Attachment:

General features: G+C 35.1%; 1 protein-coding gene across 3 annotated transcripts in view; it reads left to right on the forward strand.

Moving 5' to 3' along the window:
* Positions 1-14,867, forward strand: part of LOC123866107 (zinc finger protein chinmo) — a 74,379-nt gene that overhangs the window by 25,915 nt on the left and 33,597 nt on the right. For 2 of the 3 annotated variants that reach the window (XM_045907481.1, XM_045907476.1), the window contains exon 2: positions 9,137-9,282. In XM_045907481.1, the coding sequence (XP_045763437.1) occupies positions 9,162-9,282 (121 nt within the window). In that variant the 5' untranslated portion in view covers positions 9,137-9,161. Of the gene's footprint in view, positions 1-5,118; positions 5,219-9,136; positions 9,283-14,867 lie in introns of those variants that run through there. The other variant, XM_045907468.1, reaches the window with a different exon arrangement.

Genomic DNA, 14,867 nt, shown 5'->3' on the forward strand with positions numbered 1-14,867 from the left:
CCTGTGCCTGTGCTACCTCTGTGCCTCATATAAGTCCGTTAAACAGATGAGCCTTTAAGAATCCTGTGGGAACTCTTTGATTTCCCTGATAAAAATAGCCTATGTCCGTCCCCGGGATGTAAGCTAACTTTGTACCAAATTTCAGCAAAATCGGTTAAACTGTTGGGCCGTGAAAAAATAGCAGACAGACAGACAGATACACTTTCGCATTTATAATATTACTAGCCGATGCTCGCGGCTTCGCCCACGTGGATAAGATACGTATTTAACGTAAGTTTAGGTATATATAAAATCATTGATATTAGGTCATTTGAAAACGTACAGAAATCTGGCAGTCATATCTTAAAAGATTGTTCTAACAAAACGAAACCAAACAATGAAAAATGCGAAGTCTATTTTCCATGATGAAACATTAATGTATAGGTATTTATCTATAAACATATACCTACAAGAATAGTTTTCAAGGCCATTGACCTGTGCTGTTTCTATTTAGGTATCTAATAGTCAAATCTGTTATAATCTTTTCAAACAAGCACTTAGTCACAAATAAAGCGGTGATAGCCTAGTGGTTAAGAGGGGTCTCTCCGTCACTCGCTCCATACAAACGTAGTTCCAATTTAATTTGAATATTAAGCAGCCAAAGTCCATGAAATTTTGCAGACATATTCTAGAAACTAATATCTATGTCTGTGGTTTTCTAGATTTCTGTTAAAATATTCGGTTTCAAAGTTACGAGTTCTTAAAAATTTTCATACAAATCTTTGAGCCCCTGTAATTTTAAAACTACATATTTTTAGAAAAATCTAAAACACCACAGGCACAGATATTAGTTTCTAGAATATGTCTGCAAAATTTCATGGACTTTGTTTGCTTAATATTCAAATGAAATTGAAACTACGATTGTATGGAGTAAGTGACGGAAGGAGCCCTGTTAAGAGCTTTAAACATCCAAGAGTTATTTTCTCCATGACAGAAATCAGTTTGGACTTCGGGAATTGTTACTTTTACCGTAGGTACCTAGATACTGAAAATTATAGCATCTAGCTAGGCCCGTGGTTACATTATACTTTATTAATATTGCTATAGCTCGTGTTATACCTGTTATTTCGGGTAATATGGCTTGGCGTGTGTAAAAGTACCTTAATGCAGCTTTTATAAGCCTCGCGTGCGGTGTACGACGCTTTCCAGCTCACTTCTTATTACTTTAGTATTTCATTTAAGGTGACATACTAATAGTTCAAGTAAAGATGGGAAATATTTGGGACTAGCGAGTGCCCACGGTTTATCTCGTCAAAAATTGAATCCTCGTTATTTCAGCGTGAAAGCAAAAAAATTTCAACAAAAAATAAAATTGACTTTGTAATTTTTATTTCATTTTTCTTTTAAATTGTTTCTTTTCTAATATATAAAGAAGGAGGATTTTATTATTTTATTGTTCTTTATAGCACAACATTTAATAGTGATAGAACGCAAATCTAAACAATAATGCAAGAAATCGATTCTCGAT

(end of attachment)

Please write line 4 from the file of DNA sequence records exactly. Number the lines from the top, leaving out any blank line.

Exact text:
Genomic DNA, 14,867 nt, shown 5'->3' on the forward strand with positions numbered 1-14,867 from the left: